Sfinx was one of the most appreciated Romanian rock acts in the 1970s, along with Phoenix.

History[edit source | editbeta]Edit

The early years (1963-1973)[edit source | editbeta]Edit

The band was formed in 1963, in Bucharest. It was singer and guitarist Octav Zemlicka who had the idea to start the band. ("Sfinx" is the Romanian for sphinx.) The initial line up included bassist Corneliu Ionescu,nicknamed "Bibi", who would be the only member to stay with the band until they disbanded. In 1966, Sfinx were aired for the first time on radio, with Îmi place muzica ("I love music") and their eponymous song,Sfinx. 1968 brought drummer Marian Toroimac into the band, and together with him, the young and shy Dan Andrei Aldea (both had been members of a band called Memphis). The latter left the band in 1969 for several months and returned, and he would assume control of the band and make it one of the finest rock acts in Romania.

The band played as a trio (Aldea, Ionescu, Toroimac) for several years. They used to play covers of songs by The BeatlesJimi HendrixTen Years AfterThe DoorsThe Kinks etc. As of 1972, they recorded their first single discŞir de cocori/Languir me fais (First title translated: "Flock of Cranes". The latter was an arrangement of a lied by George Enescu).

Classic Sfinx (1973-1980)[edit source | editbeta]Edit

1973 found Sfinx without a drummer, after Toroimac left. Aldea and "Bibi" Ionescu, together with flautist Doru Donciu, set out on a number of musical experiments, of which very few were recorded. Towards the end of 1973, two drummers were proposed to join the band, of which the former was replaced by the skillful Mihai (Mişu) Cernea (the ex-drummer of pop band Mondial, who was also a gifted composer, with whom some of the best records of Romanian rock were taped around 1970). Hornist Petre Iordache, a former member of the band, briefly joined when the band's first EP was recorded in 1974, Coborîse primăvara/Ziua ta/Fiii soarelui/Peste vîrfuri ("Spring descended/Birthday/Sons of sun/Over crests").

In 1974 guitarist and composer Dan Bădulescu joins Sfinx, and from that point on (until the 1980s), the band had only a few changes of personnel. Their first LPLume albă ("White world") was released in 1975 and enjoyed a great success with the audience and critics. At this point, the rival band Phoenix had released their own successful LP, Cantofabule, which however was not their first. Now that Sfinx had their own LP, the tension between the two bands' fans grew higher, so the Sfinx LP cover art humourously features some of the very passionate articles found in newspapers of the time.

When Bădulescu joined, the band started collaborating with the Romanian Agency for Artistic Promotion, so the first coordinates were established, regarding future concert tours throughout the country and abroad. For instance, the band would be allowed to concert periodically in Belgium for a number of years.

Only a few months after Lume albă, another project was mostly finalized: the ambitious concept album Zalmoxe, featuring lyrics by Romanian poet Alexandru Basarab. Bădulescu had left the band and Aldea invited instead a highschool friend,[1] talented keyboard player Nicolae (Nicu) Enache. The album's release was however delayed for three years for political censorship reasons, so it came out only in 1978 on a single LP instead of a double album, as the band initially had planned. Meanwhile, Jon Anderson's backing band released Olias of Sunhillow in 1976 and when Aldea listened to it, he thought of trying to make a "timid" response out of their own album.[2] After the release of the album, a major concert tour was held throughout the country, where the band enjoyed huge success with the audience.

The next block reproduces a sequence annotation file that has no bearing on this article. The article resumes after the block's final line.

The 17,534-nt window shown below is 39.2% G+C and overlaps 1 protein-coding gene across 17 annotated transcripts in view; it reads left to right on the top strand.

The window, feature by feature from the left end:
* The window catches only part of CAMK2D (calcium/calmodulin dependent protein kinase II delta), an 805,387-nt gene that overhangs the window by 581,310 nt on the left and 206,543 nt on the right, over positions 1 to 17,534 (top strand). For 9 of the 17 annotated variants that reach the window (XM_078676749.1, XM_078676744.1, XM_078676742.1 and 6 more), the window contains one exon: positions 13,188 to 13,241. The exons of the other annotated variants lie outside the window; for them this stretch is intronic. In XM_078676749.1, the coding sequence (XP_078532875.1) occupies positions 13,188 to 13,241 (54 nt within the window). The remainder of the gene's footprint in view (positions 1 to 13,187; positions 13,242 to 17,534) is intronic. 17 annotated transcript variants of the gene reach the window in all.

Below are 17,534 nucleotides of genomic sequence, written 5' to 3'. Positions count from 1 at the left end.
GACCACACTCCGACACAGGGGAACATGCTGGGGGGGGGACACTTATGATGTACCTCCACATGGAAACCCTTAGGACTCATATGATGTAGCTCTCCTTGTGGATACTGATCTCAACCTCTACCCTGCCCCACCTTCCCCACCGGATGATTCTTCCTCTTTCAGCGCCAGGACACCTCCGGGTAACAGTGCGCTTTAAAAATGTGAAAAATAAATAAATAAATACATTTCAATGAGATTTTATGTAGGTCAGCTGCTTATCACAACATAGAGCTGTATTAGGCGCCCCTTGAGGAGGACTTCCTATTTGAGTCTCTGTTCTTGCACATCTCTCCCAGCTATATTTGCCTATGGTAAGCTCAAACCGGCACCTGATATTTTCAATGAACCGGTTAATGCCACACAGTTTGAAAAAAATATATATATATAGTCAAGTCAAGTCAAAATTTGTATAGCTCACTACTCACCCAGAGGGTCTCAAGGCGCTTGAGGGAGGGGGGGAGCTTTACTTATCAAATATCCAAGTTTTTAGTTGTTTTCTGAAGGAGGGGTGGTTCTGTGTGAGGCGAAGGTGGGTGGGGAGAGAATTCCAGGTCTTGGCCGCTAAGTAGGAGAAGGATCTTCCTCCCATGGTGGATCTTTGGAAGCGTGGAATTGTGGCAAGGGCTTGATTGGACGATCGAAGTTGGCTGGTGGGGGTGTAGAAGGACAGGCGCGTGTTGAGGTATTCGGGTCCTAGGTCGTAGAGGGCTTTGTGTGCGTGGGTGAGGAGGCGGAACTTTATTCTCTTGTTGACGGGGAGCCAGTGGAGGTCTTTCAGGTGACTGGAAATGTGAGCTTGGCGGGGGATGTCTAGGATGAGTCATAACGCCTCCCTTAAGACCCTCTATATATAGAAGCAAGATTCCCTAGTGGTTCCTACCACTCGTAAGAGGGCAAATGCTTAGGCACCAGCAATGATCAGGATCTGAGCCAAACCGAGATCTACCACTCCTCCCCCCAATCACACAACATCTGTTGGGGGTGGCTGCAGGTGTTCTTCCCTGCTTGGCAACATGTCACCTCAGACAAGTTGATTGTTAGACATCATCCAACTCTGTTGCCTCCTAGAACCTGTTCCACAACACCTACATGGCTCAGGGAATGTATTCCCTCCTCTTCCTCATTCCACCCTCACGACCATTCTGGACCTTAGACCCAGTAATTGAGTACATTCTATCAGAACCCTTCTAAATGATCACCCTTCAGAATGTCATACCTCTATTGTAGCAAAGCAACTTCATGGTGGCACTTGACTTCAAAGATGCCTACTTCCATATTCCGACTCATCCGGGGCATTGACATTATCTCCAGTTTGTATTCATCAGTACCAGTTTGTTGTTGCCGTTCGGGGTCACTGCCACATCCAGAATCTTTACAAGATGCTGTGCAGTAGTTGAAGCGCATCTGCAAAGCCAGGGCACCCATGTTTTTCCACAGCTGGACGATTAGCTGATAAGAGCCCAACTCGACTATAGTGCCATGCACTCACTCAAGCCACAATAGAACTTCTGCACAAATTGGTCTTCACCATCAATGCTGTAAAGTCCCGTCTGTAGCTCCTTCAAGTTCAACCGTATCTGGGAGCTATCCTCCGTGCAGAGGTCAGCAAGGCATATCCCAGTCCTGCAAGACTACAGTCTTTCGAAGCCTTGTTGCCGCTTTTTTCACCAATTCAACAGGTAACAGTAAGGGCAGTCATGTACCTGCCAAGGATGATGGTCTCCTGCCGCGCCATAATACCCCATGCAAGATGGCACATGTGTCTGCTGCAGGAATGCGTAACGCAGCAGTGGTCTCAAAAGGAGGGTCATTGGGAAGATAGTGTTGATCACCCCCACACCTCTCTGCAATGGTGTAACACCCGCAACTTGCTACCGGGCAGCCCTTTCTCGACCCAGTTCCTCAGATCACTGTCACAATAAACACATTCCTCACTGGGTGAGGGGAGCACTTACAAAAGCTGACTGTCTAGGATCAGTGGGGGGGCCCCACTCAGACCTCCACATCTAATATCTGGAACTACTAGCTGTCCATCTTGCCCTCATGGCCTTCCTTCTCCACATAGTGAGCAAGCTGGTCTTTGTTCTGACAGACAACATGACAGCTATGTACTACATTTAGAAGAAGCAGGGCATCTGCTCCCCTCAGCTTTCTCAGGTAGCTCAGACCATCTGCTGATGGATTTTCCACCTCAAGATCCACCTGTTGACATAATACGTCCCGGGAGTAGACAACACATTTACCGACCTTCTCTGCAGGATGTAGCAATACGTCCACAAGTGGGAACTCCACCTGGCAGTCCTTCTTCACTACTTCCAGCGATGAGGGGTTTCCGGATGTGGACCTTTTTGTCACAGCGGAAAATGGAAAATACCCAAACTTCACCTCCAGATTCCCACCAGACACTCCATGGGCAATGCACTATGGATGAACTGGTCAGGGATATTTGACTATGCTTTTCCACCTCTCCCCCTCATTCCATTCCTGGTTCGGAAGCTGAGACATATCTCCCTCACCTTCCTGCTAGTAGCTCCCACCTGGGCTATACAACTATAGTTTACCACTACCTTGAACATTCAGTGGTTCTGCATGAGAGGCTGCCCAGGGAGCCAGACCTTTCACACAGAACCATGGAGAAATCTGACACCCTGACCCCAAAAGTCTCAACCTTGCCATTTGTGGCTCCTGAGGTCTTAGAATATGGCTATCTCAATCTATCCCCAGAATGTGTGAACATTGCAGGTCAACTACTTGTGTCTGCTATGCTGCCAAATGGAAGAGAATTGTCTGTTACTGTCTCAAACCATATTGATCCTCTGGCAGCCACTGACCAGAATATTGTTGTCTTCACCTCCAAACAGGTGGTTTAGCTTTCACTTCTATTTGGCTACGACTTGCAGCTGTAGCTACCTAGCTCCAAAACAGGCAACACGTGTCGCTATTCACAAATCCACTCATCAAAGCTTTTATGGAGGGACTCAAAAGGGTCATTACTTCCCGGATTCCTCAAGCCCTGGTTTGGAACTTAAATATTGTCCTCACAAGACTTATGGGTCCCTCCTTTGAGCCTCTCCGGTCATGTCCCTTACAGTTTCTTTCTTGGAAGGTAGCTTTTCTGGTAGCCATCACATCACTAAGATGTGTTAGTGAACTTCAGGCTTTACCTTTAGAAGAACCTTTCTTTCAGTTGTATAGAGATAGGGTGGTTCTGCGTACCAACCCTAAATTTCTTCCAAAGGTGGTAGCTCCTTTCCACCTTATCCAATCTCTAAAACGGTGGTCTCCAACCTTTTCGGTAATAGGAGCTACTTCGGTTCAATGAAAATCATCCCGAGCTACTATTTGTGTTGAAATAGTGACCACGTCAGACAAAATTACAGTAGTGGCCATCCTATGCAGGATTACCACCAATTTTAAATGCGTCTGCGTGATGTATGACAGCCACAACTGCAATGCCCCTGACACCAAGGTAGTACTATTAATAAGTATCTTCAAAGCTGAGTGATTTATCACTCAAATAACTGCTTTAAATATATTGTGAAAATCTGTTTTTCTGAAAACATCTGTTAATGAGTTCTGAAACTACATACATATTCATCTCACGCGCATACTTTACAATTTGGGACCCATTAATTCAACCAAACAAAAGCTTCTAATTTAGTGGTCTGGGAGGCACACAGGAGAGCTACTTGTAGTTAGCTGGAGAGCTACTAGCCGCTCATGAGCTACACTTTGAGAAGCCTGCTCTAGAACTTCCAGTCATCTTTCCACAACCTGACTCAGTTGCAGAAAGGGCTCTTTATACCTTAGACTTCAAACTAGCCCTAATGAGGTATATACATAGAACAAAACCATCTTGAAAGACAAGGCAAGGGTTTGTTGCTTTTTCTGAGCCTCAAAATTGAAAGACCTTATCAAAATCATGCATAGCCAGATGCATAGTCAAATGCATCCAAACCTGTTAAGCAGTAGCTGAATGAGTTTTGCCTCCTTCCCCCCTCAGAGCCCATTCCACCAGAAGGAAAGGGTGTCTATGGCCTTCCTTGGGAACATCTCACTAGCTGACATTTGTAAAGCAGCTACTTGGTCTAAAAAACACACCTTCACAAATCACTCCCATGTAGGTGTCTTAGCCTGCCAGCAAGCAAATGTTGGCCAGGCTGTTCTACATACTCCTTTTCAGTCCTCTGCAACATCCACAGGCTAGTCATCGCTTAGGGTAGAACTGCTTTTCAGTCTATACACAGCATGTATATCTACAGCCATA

The 1980s (1980-1989)[edit source | editbeta]Edit

In 1980, the band found themselves without Enache, so Idu Barbu, the first keyboard player with the band (also, one of the founding members) was invited and joined in for recording a new single disc, Focuri vii/'49-'50 ("Live Flames/'49-'50"). The disc was still a great success with the audience, yet had only moderate success with the critics.

An EP was released the same year - Din nou acasă/Zmeul/Fetele albine ("Home again/The Kite/Little bee girls"). Partly resembling the Lume albă style, although more mature, it was thought of as a much better record than the single previously released the same year. When the Zalmoxe album was re-released on CD in 1993, it also included the EPs three songs as bonus tracks. Idu Barbu played the keyboards only onFetele albine, a piece in 7/8 timing, combining ethnic influences with synthesizer effects. The other two songs feature Aldea himself on keyboards.[1]

The band got again a contract to play in a nightclub in Belgium in 1981 and Dan Andrei Aldea decided to defect, and consequently requested political asylum. He never returned to Romania, even after therevolution in 1989, claiming disappointment with some of the political events in the early 1990s. He built his own recording studio in MunichGermany and started working there as a producer, arranger and session musician.